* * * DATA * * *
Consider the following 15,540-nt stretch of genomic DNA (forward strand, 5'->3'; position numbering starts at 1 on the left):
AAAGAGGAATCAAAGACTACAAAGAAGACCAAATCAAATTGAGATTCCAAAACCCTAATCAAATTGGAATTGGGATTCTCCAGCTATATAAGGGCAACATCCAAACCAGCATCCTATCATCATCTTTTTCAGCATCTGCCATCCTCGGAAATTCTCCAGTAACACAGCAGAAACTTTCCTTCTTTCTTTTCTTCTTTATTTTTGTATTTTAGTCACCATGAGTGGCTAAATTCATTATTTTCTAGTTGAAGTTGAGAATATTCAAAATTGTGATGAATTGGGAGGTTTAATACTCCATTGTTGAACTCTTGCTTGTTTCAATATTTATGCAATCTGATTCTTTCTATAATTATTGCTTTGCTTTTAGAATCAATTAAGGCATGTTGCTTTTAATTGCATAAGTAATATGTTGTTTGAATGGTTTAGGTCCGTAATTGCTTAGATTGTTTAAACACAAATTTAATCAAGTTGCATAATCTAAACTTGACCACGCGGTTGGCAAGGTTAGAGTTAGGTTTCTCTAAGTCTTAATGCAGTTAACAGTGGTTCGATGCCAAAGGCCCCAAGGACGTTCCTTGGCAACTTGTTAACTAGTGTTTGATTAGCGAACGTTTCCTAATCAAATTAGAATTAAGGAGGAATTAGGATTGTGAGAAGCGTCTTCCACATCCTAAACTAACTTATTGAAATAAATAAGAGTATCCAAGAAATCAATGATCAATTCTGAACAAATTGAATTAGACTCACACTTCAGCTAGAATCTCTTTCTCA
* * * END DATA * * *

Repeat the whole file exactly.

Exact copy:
Consider the following 15,540-nt stretch of genomic DNA (forward strand, 5'->3'; position numbering starts at 1 on the left):
AAAGAGGAATCAAAGACTACAAAGAAGACCAAATCAAATTGAGATTCCAAAACCCTAATCAAATTGGAATTGGGATTCTCCAGCTATATAAGGGCAACATCCAAACCAGCATCCTATCATCATCTTTTTCAGCATCTGCCATCCTCGGAAATTCTCCAGTAACACAGCAGAAACTTTCCTTCTTTCTTTTCTTCTTTATTTTTGTATTTTAGTCACCATGAGTGGCTAAATTCATTATTTTCTAGTTGAAGTTGAGAATATTCAAAATTGTGATGAATTGGGAGGTTTAATACTCCATTGTTGAACTCTTGCTTGTTTCAATATTTATGCAATCTGATTCTTTCTATAATTATTGCTTTGCTTTTAGAATCAATTAAGGCATGTTGCTTTTAATTGCATAAGTAATATGTTGTTTGAATGGTTTAGGTCCGTAATTGCTTAGATTGTTTAAACACAAATTTAATCAAGTTGCATAATCTAAACTTGACCACGCGGTTGGCAAGGTTAGAGTTAGGTTTCTCTAAGTCTTAATGCAGTTAACAGTGGTTCGATGCCAAAGGCCCCAAGGACGTTCCTTGGCAACTTGTTAACTAGTGTTTGATTAGCGAACGTTTCCTAATCAAATTAGAATTAAGGAGGAATTAGGATTGTGAGAAGCGTCTTCCACATCCTAAACTAACTTATTGAAATAAATAAGAGTATCCAAGAAATCAATGATCAATTCTGAACAAATTGAATTAGACTCACACTTCAGCTAGAATCTCTTTCTCA